Fire Cider and other Drinks

fc2Fire cider was invented in the 1980s by American herbalist Rosemary Gladstar, and has since become pretty famous as a winter tonic. There‘s no exact recipe as such – the only staples tend to be onions, garlic, chilli, raw apple cider vinegar, and honey. And I should point out that despite the name, fire cider isn’t alcoholic, although a slug or two of whisky or brandy added to a shot of it certainly wouldn’t go amiss on a dark night.

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Yard to Table

20140726_123215I’ve been a fan of Farm to Table for many years. But there’s something even older and better- Yard to Table. Not only do you control your food source, but you do so at a significant financial savings. Plus- how tasty is food picked just moments before use? Here, it’s the end of July and the garden is in full swing. But what can we do with all the bounty?  (For more info on gardening, see my many other posts)

Setting a goal to use mostly items grown at home is a bigger challenge than the actual growing part. While anyone can go to the grocery store and pick up pretty much any ingredient at any time of year- sometimes shipped thousands of miles from where it’s in season, making use of only what you can harvest at that moment is quite difficult. Sometimes the lack of variety is an issue, but right now- it’s the abundance of a few items such as the ever proliferate zucchini.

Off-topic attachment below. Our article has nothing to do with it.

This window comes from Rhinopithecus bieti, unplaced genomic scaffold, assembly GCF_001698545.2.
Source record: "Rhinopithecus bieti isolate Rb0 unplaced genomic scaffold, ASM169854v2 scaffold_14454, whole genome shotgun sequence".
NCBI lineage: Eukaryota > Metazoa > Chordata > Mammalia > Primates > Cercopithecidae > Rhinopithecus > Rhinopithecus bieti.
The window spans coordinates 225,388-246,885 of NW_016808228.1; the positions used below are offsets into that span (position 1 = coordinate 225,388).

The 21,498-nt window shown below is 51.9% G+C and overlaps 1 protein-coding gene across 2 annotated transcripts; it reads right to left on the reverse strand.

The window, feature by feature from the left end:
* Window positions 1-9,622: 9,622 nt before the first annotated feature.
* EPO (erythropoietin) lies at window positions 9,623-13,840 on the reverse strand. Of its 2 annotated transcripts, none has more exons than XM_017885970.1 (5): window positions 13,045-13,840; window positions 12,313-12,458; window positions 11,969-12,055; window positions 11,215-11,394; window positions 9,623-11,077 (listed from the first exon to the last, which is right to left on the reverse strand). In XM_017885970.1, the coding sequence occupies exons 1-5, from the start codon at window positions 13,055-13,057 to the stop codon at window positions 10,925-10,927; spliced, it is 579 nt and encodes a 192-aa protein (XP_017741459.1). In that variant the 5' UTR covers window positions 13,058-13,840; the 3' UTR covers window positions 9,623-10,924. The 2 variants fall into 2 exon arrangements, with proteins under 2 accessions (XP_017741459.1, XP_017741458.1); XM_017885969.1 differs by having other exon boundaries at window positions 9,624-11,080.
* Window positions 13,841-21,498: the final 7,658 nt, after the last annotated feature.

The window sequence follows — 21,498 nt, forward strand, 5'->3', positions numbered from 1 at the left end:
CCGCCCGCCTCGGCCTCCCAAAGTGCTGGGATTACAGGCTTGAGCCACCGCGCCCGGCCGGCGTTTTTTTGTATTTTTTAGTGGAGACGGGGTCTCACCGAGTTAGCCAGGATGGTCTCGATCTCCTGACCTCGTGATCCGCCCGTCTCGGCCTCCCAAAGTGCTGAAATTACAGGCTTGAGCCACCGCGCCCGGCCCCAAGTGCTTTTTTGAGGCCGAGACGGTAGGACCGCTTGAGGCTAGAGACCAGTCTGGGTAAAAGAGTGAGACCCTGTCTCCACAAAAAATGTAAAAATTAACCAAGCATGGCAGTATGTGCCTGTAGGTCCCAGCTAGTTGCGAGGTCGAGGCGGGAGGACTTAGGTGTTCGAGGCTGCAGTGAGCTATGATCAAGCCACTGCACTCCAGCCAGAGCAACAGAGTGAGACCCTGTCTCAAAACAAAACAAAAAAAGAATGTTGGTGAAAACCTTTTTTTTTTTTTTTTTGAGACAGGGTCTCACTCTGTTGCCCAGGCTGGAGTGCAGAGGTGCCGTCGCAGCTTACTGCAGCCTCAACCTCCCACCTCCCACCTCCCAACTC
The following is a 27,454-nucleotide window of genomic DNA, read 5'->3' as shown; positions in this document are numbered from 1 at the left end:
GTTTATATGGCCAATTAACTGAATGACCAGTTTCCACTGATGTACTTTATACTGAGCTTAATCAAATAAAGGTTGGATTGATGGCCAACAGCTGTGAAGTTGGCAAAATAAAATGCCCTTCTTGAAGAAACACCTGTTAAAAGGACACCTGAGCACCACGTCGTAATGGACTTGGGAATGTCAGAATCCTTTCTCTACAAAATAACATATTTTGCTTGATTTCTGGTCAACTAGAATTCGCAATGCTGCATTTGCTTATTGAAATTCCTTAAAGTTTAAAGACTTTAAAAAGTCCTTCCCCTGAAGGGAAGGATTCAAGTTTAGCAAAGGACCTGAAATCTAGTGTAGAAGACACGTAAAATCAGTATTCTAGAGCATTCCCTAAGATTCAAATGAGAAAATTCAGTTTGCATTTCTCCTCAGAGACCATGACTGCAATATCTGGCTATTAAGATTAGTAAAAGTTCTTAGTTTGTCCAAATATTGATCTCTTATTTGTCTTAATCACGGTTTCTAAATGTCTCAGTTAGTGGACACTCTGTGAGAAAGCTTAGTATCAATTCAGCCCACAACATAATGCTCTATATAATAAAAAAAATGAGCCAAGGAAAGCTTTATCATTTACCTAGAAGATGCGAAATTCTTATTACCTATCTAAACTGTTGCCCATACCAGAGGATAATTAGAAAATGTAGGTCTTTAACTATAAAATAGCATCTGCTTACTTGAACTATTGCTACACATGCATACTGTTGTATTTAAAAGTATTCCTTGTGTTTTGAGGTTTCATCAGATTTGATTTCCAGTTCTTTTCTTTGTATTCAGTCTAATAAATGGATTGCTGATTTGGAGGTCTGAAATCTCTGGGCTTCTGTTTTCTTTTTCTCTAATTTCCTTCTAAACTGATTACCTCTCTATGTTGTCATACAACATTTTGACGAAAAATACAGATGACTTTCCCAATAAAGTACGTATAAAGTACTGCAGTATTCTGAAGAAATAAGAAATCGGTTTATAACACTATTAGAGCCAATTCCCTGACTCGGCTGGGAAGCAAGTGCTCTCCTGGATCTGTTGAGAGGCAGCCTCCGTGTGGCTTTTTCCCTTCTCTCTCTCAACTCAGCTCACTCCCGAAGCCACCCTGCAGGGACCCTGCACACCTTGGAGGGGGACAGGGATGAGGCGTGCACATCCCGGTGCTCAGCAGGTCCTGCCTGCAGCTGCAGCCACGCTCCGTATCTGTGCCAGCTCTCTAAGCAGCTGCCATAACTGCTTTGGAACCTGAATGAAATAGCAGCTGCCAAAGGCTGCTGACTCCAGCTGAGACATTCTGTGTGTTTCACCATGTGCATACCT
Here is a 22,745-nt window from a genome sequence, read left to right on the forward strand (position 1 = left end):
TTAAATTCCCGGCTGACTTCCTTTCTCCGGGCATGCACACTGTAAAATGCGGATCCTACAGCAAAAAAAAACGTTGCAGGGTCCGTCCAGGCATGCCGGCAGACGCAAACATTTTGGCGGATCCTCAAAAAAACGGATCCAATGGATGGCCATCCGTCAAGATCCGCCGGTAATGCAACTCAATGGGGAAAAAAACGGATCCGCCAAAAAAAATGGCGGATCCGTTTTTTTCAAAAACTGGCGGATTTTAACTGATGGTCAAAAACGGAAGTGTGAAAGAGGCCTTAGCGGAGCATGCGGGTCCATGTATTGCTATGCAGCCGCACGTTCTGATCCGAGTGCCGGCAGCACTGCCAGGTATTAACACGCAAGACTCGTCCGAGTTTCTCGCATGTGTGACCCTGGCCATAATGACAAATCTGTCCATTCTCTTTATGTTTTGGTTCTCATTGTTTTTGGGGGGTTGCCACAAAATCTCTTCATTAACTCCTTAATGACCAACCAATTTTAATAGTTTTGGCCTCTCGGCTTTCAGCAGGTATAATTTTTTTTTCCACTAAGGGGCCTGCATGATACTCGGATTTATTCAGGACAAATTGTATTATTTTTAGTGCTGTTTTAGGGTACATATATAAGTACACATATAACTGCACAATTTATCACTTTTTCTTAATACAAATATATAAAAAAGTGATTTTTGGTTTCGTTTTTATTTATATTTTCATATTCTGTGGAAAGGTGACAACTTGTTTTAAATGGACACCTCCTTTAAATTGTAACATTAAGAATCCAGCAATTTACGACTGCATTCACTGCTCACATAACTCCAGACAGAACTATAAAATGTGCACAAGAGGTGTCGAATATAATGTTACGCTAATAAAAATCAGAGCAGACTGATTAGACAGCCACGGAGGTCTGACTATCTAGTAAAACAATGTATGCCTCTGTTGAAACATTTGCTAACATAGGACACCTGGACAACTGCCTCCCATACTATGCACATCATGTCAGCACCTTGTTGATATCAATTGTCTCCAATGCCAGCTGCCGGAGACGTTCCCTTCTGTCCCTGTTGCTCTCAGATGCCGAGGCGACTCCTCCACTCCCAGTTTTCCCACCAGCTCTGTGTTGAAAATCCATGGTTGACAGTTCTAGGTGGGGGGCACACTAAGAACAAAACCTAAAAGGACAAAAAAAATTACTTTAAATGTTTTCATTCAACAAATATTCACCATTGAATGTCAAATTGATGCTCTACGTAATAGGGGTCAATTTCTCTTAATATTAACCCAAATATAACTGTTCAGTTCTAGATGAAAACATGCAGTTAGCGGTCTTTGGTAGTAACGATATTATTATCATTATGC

So, when Ami came to visit – the “original” vegetarian friend- I decided yard to table was happening. Here’s what I cooked up (pun intended).

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Round 2: The Warm

2014_20140424_0085 What’s growing in early summer? I realized that I’ve neglected to update this site, usually relying on en locale updates to facebook as I’m working in the garden.

My last post was about what was happening in the cool Connecticut springtime   …which isn’t much. But now that we’re in June, things are a little different. -But only a little.  I’ve been watching the facebook feed of all the local farms, CSA, markets, etc…   Yes, facebook can actually be useful if you use it like that! Most farmers agree that the crops (most, but not all) seem to be growing very slowly right now. I’m glad it’s not just me

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